Brian Mitchell said...

Zen

I imagine that most veterans will revisit to pay respects to dead comrades who did not make it. Any visit to a war grave or memorial is in my experience one that makes you grateful for the sacrifice made - and always reminds you just how young most of those who were engaged in war and conflict were

zen said...

Brian - You are real sharp. I overlook the cemetries! That is the problem, though I was borned in the midst of WWII, I did not witness the horrrors of war, let alone our young Singaporeans. A group of us had a dialogue with a ex British Army personnel (major), who proudly related his action in Sicily in WWII. He said: "You Singaporeans have not gone through the mill - fighting a war, and therefore raw and inexperienced". Though this major was outspoken, but his observation was correct. However, we do not relish his war exploits.

Anonymous said...

Tom said,
Selarang Incident, I beleave was about the mumbers of prisoners put into the camp area,by the Japanese
army. 17,thousand of them it must
have been hell in there.

The fall of Singapore was one of the great mistakes the British army had made,They thought there was big Japanese army just across the causeway at Johore Bahru ,and they surenderd, Singapore was invaded on Feb. 8 there was fierce fighting.Many civilians perished in the bomb raids 1942.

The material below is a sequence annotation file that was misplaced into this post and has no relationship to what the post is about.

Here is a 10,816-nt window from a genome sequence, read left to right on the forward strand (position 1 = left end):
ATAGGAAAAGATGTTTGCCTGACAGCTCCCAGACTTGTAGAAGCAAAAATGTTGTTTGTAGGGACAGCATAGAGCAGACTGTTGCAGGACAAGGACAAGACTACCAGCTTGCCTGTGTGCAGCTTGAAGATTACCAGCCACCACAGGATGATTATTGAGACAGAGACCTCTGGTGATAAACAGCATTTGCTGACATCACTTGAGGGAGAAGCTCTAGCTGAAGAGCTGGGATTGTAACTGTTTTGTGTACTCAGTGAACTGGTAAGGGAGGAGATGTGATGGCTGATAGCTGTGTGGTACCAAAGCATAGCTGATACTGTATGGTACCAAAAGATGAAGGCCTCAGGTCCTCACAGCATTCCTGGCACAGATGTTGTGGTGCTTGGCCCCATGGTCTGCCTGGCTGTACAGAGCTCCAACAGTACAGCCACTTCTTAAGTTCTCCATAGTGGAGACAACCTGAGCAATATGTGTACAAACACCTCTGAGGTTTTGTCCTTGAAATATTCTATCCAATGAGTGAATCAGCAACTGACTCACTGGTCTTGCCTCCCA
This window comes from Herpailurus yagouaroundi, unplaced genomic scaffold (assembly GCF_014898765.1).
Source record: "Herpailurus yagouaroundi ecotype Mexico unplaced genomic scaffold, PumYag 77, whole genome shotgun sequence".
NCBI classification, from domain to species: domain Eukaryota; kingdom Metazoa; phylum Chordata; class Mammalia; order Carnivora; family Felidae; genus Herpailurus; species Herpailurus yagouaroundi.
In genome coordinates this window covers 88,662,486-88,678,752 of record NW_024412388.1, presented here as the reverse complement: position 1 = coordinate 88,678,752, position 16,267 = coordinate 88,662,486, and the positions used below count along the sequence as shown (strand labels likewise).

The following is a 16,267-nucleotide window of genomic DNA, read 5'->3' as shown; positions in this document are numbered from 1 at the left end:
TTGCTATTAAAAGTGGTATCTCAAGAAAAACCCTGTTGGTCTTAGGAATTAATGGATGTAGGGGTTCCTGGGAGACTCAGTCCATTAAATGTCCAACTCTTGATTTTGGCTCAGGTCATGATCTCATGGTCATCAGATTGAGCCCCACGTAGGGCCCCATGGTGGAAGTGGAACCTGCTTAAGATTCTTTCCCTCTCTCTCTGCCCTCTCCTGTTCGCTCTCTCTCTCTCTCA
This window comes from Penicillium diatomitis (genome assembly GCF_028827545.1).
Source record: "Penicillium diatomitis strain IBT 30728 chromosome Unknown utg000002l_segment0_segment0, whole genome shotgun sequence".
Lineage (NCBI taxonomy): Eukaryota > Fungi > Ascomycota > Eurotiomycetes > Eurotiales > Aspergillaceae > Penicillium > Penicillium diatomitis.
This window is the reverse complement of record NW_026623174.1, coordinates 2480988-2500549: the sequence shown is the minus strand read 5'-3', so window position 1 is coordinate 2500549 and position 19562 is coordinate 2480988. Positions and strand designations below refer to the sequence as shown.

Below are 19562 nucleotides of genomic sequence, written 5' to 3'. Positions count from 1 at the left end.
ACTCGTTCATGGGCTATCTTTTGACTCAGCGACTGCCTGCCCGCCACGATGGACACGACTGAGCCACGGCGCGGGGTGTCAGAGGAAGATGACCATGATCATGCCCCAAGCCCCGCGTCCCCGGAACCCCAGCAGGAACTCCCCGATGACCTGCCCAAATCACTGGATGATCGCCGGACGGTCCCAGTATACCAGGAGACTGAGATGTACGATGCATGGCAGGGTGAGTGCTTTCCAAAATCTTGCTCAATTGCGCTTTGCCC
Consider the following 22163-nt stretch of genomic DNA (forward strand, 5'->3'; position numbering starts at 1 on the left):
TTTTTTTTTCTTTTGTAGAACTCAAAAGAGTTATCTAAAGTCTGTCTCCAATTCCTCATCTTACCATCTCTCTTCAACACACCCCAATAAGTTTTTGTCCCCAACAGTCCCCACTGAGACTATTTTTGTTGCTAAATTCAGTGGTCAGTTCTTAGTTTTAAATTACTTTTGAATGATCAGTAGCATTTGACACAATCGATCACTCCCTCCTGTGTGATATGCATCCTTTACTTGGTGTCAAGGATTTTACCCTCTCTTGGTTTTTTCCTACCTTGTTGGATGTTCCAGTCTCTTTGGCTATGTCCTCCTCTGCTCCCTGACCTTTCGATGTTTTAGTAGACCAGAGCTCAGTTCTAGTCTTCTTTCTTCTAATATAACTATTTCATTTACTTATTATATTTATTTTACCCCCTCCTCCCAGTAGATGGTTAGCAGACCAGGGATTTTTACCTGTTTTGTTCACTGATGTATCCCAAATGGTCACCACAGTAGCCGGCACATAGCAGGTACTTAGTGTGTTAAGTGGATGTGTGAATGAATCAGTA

zen said...

Tom - There are volumes of books giving a multitude of reasons why Singapore fell. There are various versions both from the British and the Japanese sides. I believe British commanders did know the strength of the Japanese troops as they fought against the Japanese for 70 days, from the day one when the Japanese landed in Kota Bahru (Kelantan)and Patani (Thailand), right up to the surrender. All in all, I believe is poor preparation, misjudgement, wrong tactics, second rate fighting equipments were some of the many causes for the disaster. My father (working in the British Naval Base) told me: "How could the inferior Buffalos and Mosquitos stand against the superior Zero fighters of the Japanese?" Last minute sending of British warships like the Repulse and Prince of Wales against Japanese Landing in N.E Malaya (hoping to surprise the Japanese), without fighter planes escort, were just siting ducks against the Japanese air-planes based in Indo-China and from aircraft carriers.

Anonymous said...

TOM SAID.

ZEN
I agree what you said that there are many reasons why Singapore fell. the book called , the WORLDS GREATEST MISTAKES, By
NIGEL BLUNDELL He quoted that the
Japanese used Bicycles, Before
they came across to Singapore the
British soldiers who were oberving